Maybe I ignore the correct way to make a perfect cube with a bevel profile, but it seems to me this sould be addressed, as it is needed to design things like balconies, metallic towers, tube constructions…

It is obviously possble to do it with cylinder meshes, but the flexibility of vertex design seems better to me… Any alternative that would avoid wrecked angles and deformations like this :

Do what you did in the very first example, but try increasing the U value for resolution under curve properties. There may be a difference when it gets somewhere above 24.

Other than that, I seem to have found that radius for bezier curve end points set as vector curve seems to be handled differently than other types. To keep a straight segment when the endpoint is vector, the radius for that point has to be set to 0.750 vs. other points being set to 1. (Why? I don’t know. Odd.) Or you can just set the endpoints to something other than vector.

I also seemed to find that a segment with vector handles on each end has a smaller radius than a segment that has other handles on it despite having the same radius value setting for both points on the segment.

If there’s a bug, then perhaps all those things are related.

Curiosity got me, so I looked at one more thing… Showing it in wireframe seems to make it apparent that the bevel shape in a sharp corner isn’t being scaled properly for the sharp corner of the bend. It’s aspect ratio needs to be stretched so the profile can be maintained on the segments meeting up at the corner. There’s actually some formula to calculate for the correct scaling to maintain a section profile for any given shear angle. (I remember seeing some topic on that in regards to doing intersects with Wings3D. But that’s different software and it was some years ago. It’s likely the Blender problem with cusps on beveled paths could be fixed knowing that info though.)

Tried hard to find that last tidbit… Didn’t seem to find it, but I think it involves multiplying the width of the profile by the secant of 180°-angle/2. Then all the edges leading up to that angle should be parallel instead of converging as they do when the profile is rotated without scaling.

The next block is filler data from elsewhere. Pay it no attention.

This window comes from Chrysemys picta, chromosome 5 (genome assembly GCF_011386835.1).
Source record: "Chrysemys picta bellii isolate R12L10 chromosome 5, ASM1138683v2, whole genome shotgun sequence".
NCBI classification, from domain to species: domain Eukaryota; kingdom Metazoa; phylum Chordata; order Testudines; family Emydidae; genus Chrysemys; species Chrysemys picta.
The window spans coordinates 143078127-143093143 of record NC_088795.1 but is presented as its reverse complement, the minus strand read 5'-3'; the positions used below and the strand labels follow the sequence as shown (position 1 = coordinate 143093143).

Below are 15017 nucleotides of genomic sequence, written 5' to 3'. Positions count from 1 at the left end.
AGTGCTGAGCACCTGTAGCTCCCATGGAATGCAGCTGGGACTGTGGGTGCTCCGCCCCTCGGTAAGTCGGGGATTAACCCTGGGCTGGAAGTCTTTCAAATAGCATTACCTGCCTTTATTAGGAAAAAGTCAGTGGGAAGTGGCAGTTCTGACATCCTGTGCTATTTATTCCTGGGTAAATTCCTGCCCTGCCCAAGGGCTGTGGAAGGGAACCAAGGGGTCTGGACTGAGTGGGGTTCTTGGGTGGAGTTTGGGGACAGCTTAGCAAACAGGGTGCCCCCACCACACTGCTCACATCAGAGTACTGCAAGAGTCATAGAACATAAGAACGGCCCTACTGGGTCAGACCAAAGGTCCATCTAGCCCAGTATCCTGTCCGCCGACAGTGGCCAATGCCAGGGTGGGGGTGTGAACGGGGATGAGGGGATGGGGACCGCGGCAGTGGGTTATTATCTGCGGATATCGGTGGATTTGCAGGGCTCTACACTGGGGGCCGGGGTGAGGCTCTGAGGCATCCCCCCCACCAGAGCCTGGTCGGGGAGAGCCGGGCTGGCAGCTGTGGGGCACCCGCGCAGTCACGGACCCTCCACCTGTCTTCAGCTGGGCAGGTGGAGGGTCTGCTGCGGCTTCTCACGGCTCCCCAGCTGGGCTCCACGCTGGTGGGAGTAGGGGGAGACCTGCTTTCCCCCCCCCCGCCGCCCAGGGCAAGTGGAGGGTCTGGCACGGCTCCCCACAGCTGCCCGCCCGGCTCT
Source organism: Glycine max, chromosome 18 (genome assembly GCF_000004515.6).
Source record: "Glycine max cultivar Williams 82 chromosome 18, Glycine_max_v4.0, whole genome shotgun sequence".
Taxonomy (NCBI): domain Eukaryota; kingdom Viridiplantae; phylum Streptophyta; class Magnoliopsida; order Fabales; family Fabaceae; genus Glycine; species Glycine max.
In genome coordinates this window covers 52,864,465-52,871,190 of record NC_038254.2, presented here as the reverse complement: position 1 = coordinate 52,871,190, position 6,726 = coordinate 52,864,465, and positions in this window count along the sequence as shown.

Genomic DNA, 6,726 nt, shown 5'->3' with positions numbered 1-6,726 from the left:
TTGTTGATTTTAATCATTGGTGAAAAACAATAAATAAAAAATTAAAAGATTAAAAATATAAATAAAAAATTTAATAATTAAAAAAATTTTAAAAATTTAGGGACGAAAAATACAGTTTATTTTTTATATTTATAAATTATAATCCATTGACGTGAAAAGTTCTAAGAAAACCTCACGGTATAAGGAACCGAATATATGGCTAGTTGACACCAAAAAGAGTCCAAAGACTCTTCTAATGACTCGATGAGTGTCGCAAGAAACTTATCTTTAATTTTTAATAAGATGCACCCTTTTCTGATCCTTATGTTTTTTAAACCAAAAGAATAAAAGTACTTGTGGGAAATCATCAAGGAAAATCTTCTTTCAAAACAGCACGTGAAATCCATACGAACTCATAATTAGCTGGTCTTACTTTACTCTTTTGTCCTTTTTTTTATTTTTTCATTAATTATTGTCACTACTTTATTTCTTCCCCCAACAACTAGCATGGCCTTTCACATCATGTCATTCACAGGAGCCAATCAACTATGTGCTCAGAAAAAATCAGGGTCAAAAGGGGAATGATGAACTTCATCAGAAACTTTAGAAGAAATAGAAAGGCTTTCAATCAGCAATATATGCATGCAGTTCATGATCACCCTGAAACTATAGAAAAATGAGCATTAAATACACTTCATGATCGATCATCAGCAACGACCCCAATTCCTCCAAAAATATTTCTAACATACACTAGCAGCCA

Hey guys, just found this little thread with the same problem, or similar at least. I dont know if you are trying to keep the curves editable for later on:

But otherwise you can transform it to a mesh (alt+c in object mode)
Then select the edge loop (in edit mode) in the corner, where the shape is being pinched
And then scale it until it looks right to you

If you need to know the exact measurement, the answer of pauljs75 holds probably all the answers for you to calculate exact scaling proportions, but for a quick and easy shape modelling this should work just fine.

here’s the thread i am quoting:

hey man. i have encountered same thing. resolved it with adding more divisions to initial curve. just subdivide it closer to elbow points.

One more guy with the same problem… I’m happy (kind of) that I’m not the only one :slight_smile: I have a model made up of curves that need to be converted to one mesh for 3D printing. The beginnings and ends of the bevelled tubes are different in size, which makes it weird. All parts are using the same bevel object. I tried to inverse direction of the curves, but this didn’t make a differencet. I’ve also set the scale to 1 with CRTL-A, but again no effect.
I can work around this problem more or less, but it’s strange behaviour. Any suggestions would be nice, as I do have to make more similar such objects soon.